COLUMBUS, OH – After ordering a hot dog from a food truck Downtown on a recent weekday, Alaina ??Herman offered a credit card, then faced a decision: to tip or not to tip?

Next to a makeshift tip jar, an iPad attached to the truck showed her subtotal and suggested a few options: $1, $2, $3 or “custom.”

Or, by tapping another button, the Grandview Heights resident could decline to tip altogether.

Herman, 24, chose to tack a $1 gratuity onto her bill, raising her total at the Angry Wiener from $4.25 to $5.25.

If not for the prompts on the iPad, she said afterward, she might not have tipped at all.

“When it’s suggested,” Herman said, “I’m more likely to tip — if it explicitly gives you the option.”

Other people apparently are, too.

The rise in debit- and credit-card use — at food trucks, at coffee shops, in taxis and elsewhere — is increasingly exposing customers to screens with tipping suggestions, which in turn are compelling them to add tips more and more often.

Research published last month in American Economic Journal: Applied Economics found that tipping recommendations hold sway.

The authors, economists Kareem Haggag and Giovanni Paci, analyzed tipping data from city cabs in New York and found that higher default suggestions — 20, 25 and 30?percent versus 15, 20 and 25?percent — spurred higher average tips.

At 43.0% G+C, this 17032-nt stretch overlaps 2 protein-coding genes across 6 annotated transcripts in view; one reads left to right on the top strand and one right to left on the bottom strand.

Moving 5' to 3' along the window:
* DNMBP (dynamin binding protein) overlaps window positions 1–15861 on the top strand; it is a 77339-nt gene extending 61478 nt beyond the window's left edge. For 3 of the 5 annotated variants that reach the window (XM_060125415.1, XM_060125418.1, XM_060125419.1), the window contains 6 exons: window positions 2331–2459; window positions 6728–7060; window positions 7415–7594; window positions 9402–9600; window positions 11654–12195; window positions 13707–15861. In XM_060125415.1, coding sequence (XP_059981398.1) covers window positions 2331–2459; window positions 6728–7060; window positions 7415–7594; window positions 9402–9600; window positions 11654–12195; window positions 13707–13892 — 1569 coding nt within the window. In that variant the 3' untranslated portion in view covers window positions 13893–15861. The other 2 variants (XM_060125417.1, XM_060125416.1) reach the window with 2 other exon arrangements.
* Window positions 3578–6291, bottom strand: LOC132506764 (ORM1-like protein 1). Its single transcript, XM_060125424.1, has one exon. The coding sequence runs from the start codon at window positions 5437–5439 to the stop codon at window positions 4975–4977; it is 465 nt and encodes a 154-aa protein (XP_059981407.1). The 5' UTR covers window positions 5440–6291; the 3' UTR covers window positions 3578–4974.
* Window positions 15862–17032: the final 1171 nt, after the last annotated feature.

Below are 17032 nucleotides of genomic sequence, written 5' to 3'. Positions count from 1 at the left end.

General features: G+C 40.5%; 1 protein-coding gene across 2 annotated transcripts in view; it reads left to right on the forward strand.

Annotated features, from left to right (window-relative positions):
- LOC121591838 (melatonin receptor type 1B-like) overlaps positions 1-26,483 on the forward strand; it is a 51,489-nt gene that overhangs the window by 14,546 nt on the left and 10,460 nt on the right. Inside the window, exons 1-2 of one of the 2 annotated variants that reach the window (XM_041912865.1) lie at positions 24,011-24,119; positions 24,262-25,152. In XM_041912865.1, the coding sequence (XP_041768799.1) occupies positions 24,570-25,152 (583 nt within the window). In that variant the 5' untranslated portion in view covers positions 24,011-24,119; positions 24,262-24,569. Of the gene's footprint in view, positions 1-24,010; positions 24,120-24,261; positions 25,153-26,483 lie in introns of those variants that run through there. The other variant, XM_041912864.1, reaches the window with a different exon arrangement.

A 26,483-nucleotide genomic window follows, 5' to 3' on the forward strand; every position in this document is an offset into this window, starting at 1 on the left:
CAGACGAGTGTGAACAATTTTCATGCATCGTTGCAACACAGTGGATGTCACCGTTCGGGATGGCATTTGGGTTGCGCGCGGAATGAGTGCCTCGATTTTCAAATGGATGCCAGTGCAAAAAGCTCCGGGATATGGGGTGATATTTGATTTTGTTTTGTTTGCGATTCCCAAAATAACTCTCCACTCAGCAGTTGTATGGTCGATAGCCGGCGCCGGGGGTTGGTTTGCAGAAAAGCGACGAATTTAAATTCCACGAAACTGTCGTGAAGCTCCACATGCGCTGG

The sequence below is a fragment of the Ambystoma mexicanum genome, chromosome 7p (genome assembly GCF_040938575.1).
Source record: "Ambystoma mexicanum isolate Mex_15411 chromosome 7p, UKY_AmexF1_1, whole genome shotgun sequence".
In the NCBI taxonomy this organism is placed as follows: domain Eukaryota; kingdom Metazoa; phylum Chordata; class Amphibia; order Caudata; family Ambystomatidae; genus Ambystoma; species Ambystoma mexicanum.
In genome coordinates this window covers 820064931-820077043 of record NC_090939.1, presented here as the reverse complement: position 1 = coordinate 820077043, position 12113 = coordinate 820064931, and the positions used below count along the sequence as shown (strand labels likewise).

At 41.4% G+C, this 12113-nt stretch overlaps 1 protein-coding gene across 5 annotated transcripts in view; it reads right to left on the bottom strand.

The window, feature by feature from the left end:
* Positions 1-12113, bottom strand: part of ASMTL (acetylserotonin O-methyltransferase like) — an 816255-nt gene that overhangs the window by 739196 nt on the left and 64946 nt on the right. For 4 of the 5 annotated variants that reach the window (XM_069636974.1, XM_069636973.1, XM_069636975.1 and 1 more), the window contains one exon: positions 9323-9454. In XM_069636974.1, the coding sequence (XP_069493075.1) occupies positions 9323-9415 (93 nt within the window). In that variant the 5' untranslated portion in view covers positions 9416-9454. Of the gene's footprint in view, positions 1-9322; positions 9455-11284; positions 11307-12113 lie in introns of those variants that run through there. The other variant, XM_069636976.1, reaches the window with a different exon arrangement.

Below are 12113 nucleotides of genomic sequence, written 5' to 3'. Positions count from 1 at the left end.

“These technologies are changing the way people tip and are changing the social norm,” said Paci, who works as a researcher at the Laboratory for Neuroeconomics at New York University.

A button to be pressed when someone doesn’t want to give a tip has an effect, said Holona Ochs, a co-author of Gratuity: A Contextual Understanding of Tipping Norms From the Perspective of Tipped Employees.

“You have to hit a button that basically says, ‘I’m going to be a jerk right now,’??” said Ochs, an assistant professor of political science at Lehigh University in Bethlehem, Pa.

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